Until the 2008 Worlds, Ovechkin's pal Alex Semin (one point in the last three games against Tampa) had never played on a championship squad at any level, and the Worlds are a dubious benchmark, as it's rarely the same calibre as a best-against-best event like the Olympics or even World Juniors. That might explain how Semin once again validated this space's position that he turns into a gagging canine when the bright lights come on.

Mike Green, who was pointedly left off Canada's 2010 Olympic squad, won a Calder Cup in the AHL with Boudreau in his rookie pro season, but other than that his only other major triumph was with Canada's under-18 squad in 2003 (and Phoenix Coyotes enforcer Paul Bissonette also played defence on the team that year - so did eventual Cup and Olympic champion Brent Seabrook).

Nicklas Backstrom (one assist in four games versus Tampa) played a bit part on Sweden's 2006 World Championship team, and had some modest junior success with Brynas IF Gavle in Sweden, and at the World Junior Championships (although he never won a gold). But he hasn't got a track record of leading from the front.

Brooks Laich, who spent fair bits of time on the top line against Tampa (one goal, two assists) and is known as a heart-and-soul guy, was Green's teammate in Hershey in 2006, but didn't win anything of note in junior and played on the losing side in a WJC gold medal game.

Michal Neuvirth won an OHL championship in Plymouth and a pair of Calder Cups, but hasn't shone on the international stage and didn't play in the Stanley Cup playoffs last year - and as Carey Price can attest, winning in the AHL isn't quite the same thing as winning in the NHL.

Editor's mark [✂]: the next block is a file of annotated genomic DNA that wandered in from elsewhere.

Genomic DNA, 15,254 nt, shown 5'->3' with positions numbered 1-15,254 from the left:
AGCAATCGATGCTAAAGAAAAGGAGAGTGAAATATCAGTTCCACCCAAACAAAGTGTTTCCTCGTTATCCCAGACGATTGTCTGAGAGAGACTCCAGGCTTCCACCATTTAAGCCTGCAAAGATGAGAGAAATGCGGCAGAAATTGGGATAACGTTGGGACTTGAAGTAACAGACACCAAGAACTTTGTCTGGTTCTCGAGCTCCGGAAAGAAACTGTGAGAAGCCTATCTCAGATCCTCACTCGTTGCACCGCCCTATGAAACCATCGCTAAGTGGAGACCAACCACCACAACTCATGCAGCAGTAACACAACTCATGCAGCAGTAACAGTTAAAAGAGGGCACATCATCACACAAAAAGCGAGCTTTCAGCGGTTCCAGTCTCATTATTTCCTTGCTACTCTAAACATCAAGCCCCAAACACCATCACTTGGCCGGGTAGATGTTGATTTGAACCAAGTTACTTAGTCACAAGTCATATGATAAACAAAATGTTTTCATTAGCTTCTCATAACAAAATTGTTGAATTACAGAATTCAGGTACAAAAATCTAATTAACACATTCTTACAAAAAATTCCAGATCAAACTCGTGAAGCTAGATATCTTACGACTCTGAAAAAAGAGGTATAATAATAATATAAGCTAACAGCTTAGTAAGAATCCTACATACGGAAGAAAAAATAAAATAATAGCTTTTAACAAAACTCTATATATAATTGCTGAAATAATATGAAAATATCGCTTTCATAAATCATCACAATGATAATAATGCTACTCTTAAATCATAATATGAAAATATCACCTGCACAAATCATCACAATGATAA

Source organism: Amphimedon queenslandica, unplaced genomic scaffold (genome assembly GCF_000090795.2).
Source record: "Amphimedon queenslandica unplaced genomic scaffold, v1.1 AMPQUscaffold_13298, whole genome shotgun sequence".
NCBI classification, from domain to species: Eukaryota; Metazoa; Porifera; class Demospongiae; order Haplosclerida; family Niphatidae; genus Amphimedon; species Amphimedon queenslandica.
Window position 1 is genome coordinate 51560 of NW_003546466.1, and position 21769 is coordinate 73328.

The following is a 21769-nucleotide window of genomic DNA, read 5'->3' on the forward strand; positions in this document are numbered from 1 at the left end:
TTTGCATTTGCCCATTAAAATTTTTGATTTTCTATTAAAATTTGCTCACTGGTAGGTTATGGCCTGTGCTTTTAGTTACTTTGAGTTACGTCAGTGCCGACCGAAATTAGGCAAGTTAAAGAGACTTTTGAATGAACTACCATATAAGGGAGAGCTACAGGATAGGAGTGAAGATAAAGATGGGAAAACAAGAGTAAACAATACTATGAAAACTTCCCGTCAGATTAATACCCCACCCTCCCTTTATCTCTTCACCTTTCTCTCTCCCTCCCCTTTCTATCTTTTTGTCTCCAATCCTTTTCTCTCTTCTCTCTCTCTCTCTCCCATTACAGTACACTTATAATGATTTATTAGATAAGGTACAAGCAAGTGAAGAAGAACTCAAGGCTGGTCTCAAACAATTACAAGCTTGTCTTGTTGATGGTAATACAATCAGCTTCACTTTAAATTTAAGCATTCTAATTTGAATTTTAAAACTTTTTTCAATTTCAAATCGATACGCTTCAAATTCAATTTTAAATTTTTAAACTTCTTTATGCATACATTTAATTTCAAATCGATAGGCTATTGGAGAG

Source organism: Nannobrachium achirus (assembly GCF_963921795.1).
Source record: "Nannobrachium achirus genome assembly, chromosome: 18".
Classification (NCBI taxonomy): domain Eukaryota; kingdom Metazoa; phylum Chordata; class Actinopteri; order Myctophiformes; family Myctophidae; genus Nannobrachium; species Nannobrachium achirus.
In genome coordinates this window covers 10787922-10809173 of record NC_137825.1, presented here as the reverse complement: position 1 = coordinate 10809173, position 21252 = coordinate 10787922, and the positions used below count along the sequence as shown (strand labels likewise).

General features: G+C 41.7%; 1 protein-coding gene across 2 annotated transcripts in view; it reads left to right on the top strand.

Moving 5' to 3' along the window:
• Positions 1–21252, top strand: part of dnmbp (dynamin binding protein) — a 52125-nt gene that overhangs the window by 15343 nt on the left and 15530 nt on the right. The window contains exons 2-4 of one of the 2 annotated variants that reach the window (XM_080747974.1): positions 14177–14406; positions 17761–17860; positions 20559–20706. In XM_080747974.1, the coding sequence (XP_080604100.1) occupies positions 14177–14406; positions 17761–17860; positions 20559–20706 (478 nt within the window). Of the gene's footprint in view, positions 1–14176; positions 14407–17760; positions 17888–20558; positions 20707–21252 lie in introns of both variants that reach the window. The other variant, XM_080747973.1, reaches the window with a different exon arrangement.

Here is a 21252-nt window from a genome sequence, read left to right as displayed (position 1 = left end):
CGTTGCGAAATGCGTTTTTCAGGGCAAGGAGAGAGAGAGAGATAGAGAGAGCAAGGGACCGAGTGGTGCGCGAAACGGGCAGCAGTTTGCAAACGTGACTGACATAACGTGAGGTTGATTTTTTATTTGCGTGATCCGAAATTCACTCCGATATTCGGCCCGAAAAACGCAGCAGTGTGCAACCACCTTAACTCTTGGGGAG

John Carlson and Karl Alzner led their respective country's World Junior squads to gold (the former wore an 'A' for the U.S. in 2010 and the latter wore the 'C' for Canada in 2008) and Alzner won in the minors as well - but this is their first season as a front-line shut-down defensive pair in the NHL.

Contrast that with Vincent Lecavalier and Martin St. Louis, who have won all there is to win in hockey, and lead from the front - St. Louis, in particular, is perhaps the most driven player in the game (who isn't named Sidney Crosby). Then add in guys like Steven Stamkos, who as TSN's Pierre McGuire likes to point out has won a championship in every sport he's ever played, and Dwayne Roloson, who led Edmonton to the 2006 Stanley Cup final. There are others too, just look at the defence: Marc-Andre Bergeron was a member of the 2005-06 Oilers and last year's Habs team, Mathias Ohlund won Olympic gold in 2006, Eric Brewer won gold in Salt Lake City in 2002, Pavel Kubina, who got hurt in the first game of the series, won the Cup with Lecavalier and St. Louis in 2004.

Leaders like Lecavalier and St. Louis understand that you can't make other people want something as badly as you do - ask anyone who's ever coached or played: you can't want people to win or be committed, they have to want it themselves.

But passion and leadership by example - coupled with an expert motivator and proven winner as a coach - are powerful tools to having others buy in.

If the Caps had the benefit more Knubles and Arnotts, they may have succeeded in holding their nerve better on the knife edge between success and failure.

Alex Ovechkin is surely too big a talent not to figure it out eventually, but he'll turn 26 before the start of next season - an age by which most great pro athletes have already won their first championship. We'll bet Stamkos has a Cup ring by then.

It's now up to George McPhee and Boudreau (or their successors) to find the pieces to breed the relentlessness and drive to get Ovechkin and his super-talented teammates over the hump.